Other Health impactsThyroid carcinomas and other types of cancer.
Socio-economical ImpactsVisible: Displacement, Lack of work security, labour absenteeism, firings, unemployment, Loss of livelihood, Loss of traditional knowledge/practices/cultures, Militarization and increased police presence, Specific impacts on women, Violations of human rights, Land dispossession, Loss of landscape/sense of place
Potential: Increase in violence and crime, Social problems (alcoholism, prostitution, etc..)
Other socio-economic impactsNo compensation for liability by the Soviet Union was ever considered. A perfect case of (involuntary) cost-shifting.
Project StatusStopped
Conflict outcome / response:Environmental improvements, rehabilitation/restoration of area
Court decision (undecided)
Project cancelled
Development of alternatives:Some people continue living in the zone, they never wanted to move. They stay in the zone planting their potatoes, legumes and taking care of their animals.
Do you consider this an environmental justice success? Was environmental justice served?:No
Briefly explain:Three units of the plant continued working up to 2001 when they were finally shut down. Many lessons have been learned from Chernobyl accident and preparations have been made to respond to and mitigate futures accidents but nuclear energy remain part of the political agenda of many contries around the world. The issue of liability for damages caused by the state of the Soviet Union inside and outside its territory was not even considered.
Nowadays, there are millions of people around Europes continuing paying the costs of the air/water and soil polution in their health. Experts said Chernobyl will be uninhabitable for 20,000 more years.
Sources & Materials
References to published books, academic articles, movies or published documentaries

Psychological and perceived health effects of the Chernobyl disaster: A 20-year review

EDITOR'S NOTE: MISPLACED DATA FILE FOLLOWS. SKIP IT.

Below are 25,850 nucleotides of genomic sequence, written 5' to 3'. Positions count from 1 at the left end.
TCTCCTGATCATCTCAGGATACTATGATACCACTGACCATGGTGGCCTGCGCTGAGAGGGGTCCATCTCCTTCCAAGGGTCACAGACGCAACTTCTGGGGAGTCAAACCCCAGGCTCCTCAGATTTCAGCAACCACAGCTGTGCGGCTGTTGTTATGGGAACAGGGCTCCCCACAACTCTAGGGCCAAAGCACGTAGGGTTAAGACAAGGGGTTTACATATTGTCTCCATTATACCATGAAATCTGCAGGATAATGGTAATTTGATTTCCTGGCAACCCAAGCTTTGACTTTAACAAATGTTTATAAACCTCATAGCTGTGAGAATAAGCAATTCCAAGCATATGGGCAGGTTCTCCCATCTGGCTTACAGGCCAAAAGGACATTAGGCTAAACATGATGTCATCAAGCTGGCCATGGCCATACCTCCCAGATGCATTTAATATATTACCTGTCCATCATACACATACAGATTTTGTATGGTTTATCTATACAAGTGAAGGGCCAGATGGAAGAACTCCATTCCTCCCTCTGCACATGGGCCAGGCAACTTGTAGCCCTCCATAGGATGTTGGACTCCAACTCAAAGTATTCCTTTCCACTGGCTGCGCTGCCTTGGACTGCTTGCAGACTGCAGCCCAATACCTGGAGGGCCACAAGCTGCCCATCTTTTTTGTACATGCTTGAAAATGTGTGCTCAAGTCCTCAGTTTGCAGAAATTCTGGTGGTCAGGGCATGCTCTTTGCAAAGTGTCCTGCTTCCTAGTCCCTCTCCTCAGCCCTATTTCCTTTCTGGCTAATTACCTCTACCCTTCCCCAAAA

[click to view]

Guillaume Grandazzi, Commemorating the Chernobyl disaster: Remembering the future. 2006
[click to view]

J. P. Dupuy, Pour un catastrophisme éclairé. Quand l'impossible est certain, Paris: Seuil 2002 (the pedagogy of catastrophes - the influential interpretation of Chernobyl by Jean Pierre Dupy).

Union of Concerned Scientists. How Many Cancers Did Chernobyl Really Cause?—Updated Version. LISBETH GRONLUND, CO-DIRECTOR AND SENIOR SCIENTIST | APRIL 17, 2011.
[click to view]

OMS Health Effects of the Chernobyl Accident and Special Health Care Programmes
[click to view]

UN Report Chernobyl 1995
[click to view]

Links to general newspaper articles, blogs or other websites

Nuclear disaster at Chernobyl
[click to view]

[click to view]

Chernobyl Nuclear Power Plant
[click to view]

World Nuclear Organisation: Chernobyl Accident 1986
[click to view]

The Children of Chernobyl Affected by Cancer
[click to view]

WISE, Chernobyl: Five years of disaster. Nuclear Monitor Issue: #349-350, Special: Chernobyl: Five years of disaster

[click to view]


Nuclear Monitor Issue: #641, 2006
[click to view]

Related media links to videos, campaigns, social network

Chernobyl, las imágenes olvidadas a 30 años del desastre nuclear
[click to view]

El desastre nuclear de Chernobyl (1986) Documental completo
[click to view]

Meta information
Contributor:Grettel Navas and Joan Martínez Alier, ENVJustice
Last update18/08/2019